While elected officials from across San Luis Obispo County filed into Grace Central Coast in SLO to attend a regional housing summit on March 22, a group of local residents huddled outside in protest.
They held up signs that read, "Oppose SB 50, Safeguard Local Control," and chanted, "With top-down mandates, Big Brother's on the rise! Here comes big money, goodbye views, goodbye skies!"
- Photo Courtesy Of The Slo Chamber Of Commerce
- TALKING HOUSING California Sen. Scott Wiener (D-San Francisco), far left, talked about his new and controversial housing bill, Senate Bill 50 (the More Homes Act), at a housing summit in SLO on March 22.
At the heart of the city of SLO's recent battles over housing development—on display with the contentious reviews of four-story mixed-use apartments along Foothill Boulevard, for instance—is friction between state laws that aim to speed up housing production and the community's desire to preserve local planning control.
Sacramento's already passed several laws that incentivize housing while chipping away at cities' discretion, and Senate Bill 50 (SB 50)—the More Homes Act—is arguably its boldest proposal yet.
Authored by Sen. Scott Wiener (D-San Francisco), SB 50 would effectively override local zoning and development standards for housing projects that are proposed in transit areas (near train stations and major bus stops) as well as in "jobs rich" areas—defined loosely as places that have "positive educational and economic outcomes for households of all income levels."
SB 50, which is still in legislative committees, has local control advocates up in arms—like the SLO County residents who stood protesting Sen. Wiener at his March 22 appearance at the summit hosted by the Housing Coalition of the Central Coast.
Wiener spoke about his bill to local officials and other summit attendees inside Grace Central Coast.
"Local control is a good thing when it delivers good results," Wiener said. "When local control is not delivering good results, you have to make a change. Really [for] forever in California, we've had a system where local communities have almost pure local control over whether any housing gets built and, if so, how much. We've had this system and where are we? We have a 3.5 million-home housing deficit in California."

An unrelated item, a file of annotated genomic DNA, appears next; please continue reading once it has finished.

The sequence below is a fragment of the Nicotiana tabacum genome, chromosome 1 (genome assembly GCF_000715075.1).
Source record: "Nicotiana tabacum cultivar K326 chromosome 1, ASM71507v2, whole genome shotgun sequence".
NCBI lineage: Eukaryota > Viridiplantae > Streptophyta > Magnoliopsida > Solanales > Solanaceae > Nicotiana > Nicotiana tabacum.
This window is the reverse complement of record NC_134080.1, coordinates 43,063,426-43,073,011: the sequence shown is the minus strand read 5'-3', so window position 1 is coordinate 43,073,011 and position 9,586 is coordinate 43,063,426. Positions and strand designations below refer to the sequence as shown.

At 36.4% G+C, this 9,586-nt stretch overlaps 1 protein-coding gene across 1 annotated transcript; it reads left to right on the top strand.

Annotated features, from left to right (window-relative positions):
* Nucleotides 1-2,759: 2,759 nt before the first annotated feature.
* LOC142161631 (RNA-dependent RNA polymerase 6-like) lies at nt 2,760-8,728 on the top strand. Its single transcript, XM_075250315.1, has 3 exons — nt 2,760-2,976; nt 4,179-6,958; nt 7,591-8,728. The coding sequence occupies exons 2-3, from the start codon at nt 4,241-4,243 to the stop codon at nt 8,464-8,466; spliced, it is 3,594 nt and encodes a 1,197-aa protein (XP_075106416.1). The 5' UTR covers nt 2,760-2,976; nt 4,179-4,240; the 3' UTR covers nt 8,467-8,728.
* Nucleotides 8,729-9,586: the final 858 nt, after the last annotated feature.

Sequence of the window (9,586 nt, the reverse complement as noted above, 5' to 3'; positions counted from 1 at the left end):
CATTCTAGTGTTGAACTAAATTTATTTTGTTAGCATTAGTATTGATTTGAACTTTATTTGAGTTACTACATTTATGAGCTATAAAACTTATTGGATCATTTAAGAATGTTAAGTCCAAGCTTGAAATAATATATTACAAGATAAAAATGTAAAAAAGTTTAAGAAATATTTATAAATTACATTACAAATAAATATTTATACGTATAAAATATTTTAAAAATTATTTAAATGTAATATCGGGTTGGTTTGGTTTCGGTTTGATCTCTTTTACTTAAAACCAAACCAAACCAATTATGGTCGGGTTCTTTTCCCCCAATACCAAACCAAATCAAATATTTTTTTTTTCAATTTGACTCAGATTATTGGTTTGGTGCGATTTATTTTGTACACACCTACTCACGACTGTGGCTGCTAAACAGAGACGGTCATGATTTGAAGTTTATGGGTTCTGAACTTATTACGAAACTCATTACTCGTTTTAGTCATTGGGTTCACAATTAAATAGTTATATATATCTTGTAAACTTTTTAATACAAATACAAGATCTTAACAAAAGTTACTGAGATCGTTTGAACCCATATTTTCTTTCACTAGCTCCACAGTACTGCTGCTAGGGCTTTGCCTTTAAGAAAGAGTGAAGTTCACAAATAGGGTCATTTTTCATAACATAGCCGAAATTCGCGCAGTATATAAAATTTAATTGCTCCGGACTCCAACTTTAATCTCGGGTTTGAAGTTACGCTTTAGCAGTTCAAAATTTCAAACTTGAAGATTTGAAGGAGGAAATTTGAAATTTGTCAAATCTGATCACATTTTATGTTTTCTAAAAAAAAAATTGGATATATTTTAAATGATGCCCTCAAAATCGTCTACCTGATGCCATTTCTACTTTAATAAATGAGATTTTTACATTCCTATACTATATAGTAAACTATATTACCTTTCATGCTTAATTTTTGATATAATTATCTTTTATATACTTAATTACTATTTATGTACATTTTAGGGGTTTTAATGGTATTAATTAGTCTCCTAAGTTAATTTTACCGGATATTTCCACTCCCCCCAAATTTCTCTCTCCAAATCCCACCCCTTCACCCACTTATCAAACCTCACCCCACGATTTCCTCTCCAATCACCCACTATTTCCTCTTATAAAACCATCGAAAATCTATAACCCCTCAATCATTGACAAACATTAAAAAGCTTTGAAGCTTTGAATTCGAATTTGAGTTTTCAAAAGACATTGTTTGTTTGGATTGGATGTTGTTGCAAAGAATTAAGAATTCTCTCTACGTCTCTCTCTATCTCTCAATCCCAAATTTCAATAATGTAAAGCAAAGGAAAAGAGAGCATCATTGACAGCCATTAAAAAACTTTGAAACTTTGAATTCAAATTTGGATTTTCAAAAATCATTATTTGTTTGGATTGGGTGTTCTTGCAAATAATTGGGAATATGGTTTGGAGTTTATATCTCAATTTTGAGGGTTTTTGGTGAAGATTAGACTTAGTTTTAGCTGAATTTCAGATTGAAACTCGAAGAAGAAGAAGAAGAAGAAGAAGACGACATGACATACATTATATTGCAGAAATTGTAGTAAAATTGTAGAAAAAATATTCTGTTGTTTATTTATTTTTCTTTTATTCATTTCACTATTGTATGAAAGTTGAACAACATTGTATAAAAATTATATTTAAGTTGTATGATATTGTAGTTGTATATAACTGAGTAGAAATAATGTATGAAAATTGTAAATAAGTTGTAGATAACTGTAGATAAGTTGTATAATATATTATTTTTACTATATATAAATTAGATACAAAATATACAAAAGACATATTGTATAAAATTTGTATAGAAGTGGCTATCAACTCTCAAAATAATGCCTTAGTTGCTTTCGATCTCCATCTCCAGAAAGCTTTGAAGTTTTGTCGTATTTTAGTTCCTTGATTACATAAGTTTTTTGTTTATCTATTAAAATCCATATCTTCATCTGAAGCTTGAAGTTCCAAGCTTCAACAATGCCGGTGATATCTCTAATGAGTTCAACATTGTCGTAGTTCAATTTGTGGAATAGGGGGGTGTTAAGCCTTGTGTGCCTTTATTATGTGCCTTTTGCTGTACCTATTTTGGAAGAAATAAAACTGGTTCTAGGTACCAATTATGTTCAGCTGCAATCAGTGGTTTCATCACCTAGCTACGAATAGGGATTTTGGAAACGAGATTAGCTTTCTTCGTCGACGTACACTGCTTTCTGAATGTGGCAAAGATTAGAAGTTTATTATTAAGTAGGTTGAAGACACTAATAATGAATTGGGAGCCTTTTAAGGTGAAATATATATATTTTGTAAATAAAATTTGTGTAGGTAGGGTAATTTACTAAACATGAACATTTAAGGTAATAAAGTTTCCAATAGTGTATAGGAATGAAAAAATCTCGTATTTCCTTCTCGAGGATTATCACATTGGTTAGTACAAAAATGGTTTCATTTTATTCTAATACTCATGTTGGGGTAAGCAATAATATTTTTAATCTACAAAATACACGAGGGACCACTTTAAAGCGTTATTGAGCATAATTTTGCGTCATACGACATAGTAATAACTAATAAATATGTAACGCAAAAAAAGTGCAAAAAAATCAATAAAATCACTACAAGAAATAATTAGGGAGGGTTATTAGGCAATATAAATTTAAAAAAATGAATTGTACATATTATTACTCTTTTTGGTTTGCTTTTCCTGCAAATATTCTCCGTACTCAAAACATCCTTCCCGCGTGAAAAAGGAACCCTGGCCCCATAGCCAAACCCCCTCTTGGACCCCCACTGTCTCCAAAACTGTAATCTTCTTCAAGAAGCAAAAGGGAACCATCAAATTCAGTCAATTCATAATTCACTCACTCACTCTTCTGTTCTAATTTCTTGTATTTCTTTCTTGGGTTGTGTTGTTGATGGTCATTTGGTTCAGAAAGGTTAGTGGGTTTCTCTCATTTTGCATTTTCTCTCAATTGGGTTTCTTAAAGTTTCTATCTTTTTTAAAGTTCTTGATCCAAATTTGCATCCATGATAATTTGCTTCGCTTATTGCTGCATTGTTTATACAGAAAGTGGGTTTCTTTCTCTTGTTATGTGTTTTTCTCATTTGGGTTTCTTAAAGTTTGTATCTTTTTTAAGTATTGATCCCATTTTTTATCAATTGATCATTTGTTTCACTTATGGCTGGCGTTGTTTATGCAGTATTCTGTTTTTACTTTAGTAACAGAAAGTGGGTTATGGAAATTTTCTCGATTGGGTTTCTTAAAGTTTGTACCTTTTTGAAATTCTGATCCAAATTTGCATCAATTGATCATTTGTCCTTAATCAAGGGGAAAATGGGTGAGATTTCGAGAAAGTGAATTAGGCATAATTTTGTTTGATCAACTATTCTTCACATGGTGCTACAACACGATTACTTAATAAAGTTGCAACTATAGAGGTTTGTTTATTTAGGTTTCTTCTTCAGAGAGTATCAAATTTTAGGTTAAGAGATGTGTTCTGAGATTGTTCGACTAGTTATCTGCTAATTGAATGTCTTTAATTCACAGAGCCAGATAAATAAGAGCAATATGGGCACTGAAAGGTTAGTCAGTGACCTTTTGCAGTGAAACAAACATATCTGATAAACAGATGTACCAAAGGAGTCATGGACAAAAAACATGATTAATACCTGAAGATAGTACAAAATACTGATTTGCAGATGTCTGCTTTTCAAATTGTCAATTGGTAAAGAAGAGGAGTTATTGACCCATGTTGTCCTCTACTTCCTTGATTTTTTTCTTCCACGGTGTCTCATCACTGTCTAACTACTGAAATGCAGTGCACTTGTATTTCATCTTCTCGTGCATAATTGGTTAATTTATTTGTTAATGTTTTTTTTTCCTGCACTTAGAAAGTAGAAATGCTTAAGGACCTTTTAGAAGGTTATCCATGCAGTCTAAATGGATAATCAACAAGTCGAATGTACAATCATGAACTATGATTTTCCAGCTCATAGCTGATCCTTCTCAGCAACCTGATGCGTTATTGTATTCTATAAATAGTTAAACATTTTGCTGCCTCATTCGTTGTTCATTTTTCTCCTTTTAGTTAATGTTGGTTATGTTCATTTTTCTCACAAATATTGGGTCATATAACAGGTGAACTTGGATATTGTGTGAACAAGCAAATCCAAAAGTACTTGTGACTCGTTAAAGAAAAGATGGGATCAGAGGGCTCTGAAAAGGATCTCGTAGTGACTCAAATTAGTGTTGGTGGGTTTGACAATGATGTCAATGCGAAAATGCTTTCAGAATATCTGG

Wiener described SB 50 as both a bill and a tool "to spark hard conversations." Some of its details: Housing projects that are proposed within a quarter mile of transit lines couldn't be restricted to under 55 feet in height, and within a half mile, 45 feet. It also limits the extent to which cities can regulate the densities of such projects and their parking requirements. "Jobs rich" areas would face these changes as well, and it would allow developers to build multi-family projects in single-family neighborhoods.
"It's time for the state to set some standards, to actually have rules in place," Wiener said. "Right now, until very recently, we essentially had few or no rules around housing, and what that means is every project is a war in every community."
After his talk, Wiener joined a panel of housing experts to field questions from attendees and SLO County Administrative Officer Wade Horton about the issue. Answering a question about the need for new infrastructure (water, roads, etc.) to support housing, a noted obstacle to SLO County's growth, Wiener said communities shouldn't wait around for "perfect" infrastructure conditions.
"Unless you are building a planned community from scratch, you're never going to build infrastructure and housing at exactly the same time," he said. "When you build the housing, the infrastructure will follow."
Local residents who oppose Wiener's bill, and the prior legislation that's spawned recent development battles, argue that the state's top-down approach will result in poorly planned communities as well as an unsolved housing crisis.
Allan Cooper, a longtime member of the Save Our Downtown organization in SLO, who organized the March 22 protest, told New Times he believes that measures like rent control are more promising to improving affordability than the rush for more supply.
"What we're basically saying is [SB 50] is kind of a wolf in sheep's clothing," Cooper said. "It's pretending to address the issue of affordable housing but it's a sweetheart deal for the development industry."
Cooper said what concerns him most about SB 50 is whether SLO would qualify as a "jobs rich" area.
"To the extent that we are, the whole city is vulnerable to being built up," he said. Δ
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